Post Tagged with: "wikileaks"

Full Transcript Of Secret Meeting Between Wikileaks’ Julian Assange And Google Chairman Eric Schmidt

Full Transcript Of Secret Meeting Between Wikileaks’ Julian Assange And Google Chairman Eric Schmidt

Audio and transcript of a meeting between Google Chairman Eric Schmidt and Wikileaks founder Julian Assange, from June 23, 2011.

Assange on why some countries censor speech more than others:

So you can have a lot of political change in the United States. But will it really change that much? Will it change the amount of money in someone’s bank account? Will it change contracts? Will it void contracts that already exist? And contracts on contracts, and contracts on contracts on contracts? Not really. So I say that free speech in many places – in many Western places – is free not as a result of liberal circumstances in the West but rather as a result of such intense fiscalization that it doesn’t matter what you say. ie. the dominant elite doesn’t have to be scared of what people think, because a change in political view is not going to change whether they own their company or not. It is not going to change whether they own a piece of land or not. But China is still a political society. Although it is radically heading towards a fiscalized society. And other societies, like Egypt was, are still heavily politicized. And so their rulers really do need to be concerned about what people think, and so they spend a portion of efforts on controlling freedom of speech.

About what gets censored first:

JA: Even the censors in China of the Public Security Bureau, people who work there. Why do they censor stuff and what do they censor first? I’ll tell you what they censor first? They censor first the thing that someone in the Politburo might see. That’s what they censor first. They are not actually concerned about darknets.

JC: Sorry, about?

JA: They are not concerned about darknets. Because their bosses can’t see what is on the darknet, and so they can’t be blamed for not censoring it. We had this fantastic case here in the UK, we had a whole bunch of classified documents from the UK military, and published a bunch. And then later on we did a sort of preemptive FOI which we do occasionally on various governments when we can. So we did it on the UK ministry of defense, just to see whether they were doing some investigation, sort of a source protection to understand what is going on. So we got back… first they pretended they were missing documents and we appealed and we got back a bunch of documents. And so it showed that someone in there had spotted that there was a bunch of UK military documents on our website. About their surveillance programme. Another two thousand page document about how to stop things leaking, and that the number one threat to the UK ministry was investigative journalists. So that had gone into some counterintelligence da da da da, and they had like, oh my good, it has hundreds of thousands of pages, and it is about all sorts of companies and it just keeps going, and it’s endless, it’s endless! Exclamation marks, you know, five exclamation marks. And that was like, okay, that is the discovery phase, now the what is to be done phase. What is to be done? BT has the contracts for the MoD. They told BT to censor us from them. So everyone in the UK MoD could no longer read what was on WikiLeaks. Problem solved!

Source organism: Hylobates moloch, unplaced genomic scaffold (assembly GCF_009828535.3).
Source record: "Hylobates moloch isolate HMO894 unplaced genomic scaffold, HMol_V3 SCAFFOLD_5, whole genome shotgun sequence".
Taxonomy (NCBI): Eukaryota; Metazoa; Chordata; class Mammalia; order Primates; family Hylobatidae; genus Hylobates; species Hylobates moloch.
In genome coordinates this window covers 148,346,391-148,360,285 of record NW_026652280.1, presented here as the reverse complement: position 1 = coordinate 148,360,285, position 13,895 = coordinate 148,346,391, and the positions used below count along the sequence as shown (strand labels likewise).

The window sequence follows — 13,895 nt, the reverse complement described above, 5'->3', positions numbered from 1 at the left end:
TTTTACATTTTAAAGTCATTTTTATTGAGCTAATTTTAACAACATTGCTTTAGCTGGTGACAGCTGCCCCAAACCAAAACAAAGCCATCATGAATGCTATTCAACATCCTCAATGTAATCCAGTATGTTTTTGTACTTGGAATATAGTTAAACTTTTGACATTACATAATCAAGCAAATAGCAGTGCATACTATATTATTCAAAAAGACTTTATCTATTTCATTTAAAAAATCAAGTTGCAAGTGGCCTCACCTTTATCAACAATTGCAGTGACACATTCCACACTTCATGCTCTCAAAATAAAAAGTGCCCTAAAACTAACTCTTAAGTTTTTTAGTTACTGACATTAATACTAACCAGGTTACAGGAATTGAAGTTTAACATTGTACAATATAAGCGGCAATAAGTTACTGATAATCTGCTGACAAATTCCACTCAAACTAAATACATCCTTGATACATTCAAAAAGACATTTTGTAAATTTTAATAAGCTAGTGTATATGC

On mainstream media: